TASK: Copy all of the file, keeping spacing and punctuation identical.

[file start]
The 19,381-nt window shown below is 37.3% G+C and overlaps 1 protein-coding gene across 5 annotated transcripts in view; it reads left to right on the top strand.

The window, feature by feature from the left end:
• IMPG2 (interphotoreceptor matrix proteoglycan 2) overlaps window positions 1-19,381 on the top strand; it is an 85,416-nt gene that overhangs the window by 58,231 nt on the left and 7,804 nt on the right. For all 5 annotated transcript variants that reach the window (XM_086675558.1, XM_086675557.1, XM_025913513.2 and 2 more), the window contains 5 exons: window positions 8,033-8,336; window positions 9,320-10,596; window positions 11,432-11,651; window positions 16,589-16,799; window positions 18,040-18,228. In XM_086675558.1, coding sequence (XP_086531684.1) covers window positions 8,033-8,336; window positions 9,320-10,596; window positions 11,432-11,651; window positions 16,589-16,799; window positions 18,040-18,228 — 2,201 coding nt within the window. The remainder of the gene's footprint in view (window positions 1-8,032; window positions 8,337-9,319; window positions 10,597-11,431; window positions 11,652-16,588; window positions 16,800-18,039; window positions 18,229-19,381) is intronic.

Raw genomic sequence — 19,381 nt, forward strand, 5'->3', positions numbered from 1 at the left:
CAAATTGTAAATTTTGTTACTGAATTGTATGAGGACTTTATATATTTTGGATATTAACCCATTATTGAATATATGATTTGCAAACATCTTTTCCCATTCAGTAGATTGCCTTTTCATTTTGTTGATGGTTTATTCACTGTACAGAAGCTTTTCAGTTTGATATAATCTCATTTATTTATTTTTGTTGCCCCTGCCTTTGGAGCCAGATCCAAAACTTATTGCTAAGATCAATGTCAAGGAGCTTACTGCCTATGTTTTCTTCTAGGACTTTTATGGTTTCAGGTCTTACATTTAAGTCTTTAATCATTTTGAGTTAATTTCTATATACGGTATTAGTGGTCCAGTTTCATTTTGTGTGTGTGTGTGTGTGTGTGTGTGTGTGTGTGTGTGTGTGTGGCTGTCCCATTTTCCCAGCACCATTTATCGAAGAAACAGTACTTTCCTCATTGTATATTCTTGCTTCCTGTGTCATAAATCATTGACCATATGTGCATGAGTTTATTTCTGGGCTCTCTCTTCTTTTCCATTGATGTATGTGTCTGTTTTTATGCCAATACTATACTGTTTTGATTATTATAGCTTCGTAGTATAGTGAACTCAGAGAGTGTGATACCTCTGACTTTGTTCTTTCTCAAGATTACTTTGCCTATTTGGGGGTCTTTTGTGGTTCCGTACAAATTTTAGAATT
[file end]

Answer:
The 19,381-nt window shown below is 37.3% G+C and overlaps 1 protein-coding gene across 5 annotated transcripts in view; it reads left to right on the top strand.

The window, feature by feature from the left end:
• IMPG2 (interphotoreceptor matrix proteoglycan 2) overlaps window positions 1-19,381 on the top strand; it is an 85,416-nt gene that overhangs the window by 58,231 nt on the left and 7,804 nt on the right. For all 5 annotated transcript variants that reach the window (XM_086675558.1, XM_086675557.1, XM_025913513.2 and 2 more), the window contains 5 exons: window positions 8,033-8,336; window positions 9,320-10,596; window positions 11,432-11,651; window positions 16,589-16,799; window positions 18,040-18,228. In XM_086675558.1, coding sequence (XP_086531684.1) covers window positions 8,033-8,336; window positions 9,320-10,596; window positions 11,432-11,651; window positions 16,589-16,799; window positions 18,040-18,228 — 2,201 coding nt within the window. The remainder of the gene's footprint in view (window positions 1-8,032; window positions 8,337-9,319; window positions 10,597-11,431; window positions 11,652-16,588; window positions 16,800-18,039; window positions 18,229-19,381) is intronic.

Raw genomic sequence — 19,381 nt, forward strand, 5'->3', positions numbered from 1 at the left:
CAAATTGTAAATTTTGTTACTGAATTGTATGAGGACTTTATATATTTTGGATATTAACCCATTATTGAATATATGATTTGCAAACATCTTTTCCCATTCAGTAGATTGCCTTTTCATTTTGTTGATGGTTTATTCACTGTACAGAAGCTTTTCAGTTTGATATAATCTCATTTATTTATTTTTGTTGCCCCTGCCTTTGGAGCCAGATCCAAAACTTATTGCTAAGATCAATGTCAAGGAGCTTACTGCCTATGTTTTCTTCTAGGACTTTTATGGTTTCAGGTCTTACATTTAAGTCTTTAATCATTTTGAGTTAATTTCTATATACGGTATTAGTGGTCCAGTTTCATTTTGTGTGTGTGTGTGTGTGTGTGTGTGTGTGTGTGTGTGTGTGTGGCTGTCCCATTTTCCCAGCACCATTTATCGAAGAAACAGTACTTTCCTCATTGTATATTCTTGCTTCCTGTGTCATAAATCATTGACCATATGTGCATGAGTTTATTTCTGGGCTCTCTCTTCTTTTCCATTGATGTATGTGTCTGTTTTTATGCCAATACTATACTGTTTTGATTATTATAGCTTCGTAGTATAGTGAACTCAGAGAGTGTGATACCTCTGACTTTGTTCTTTCTCAAGATTACTTTGCCTATTTGGGGGTCTTTTGTGGTTCCGTACAAATTTTAGAATT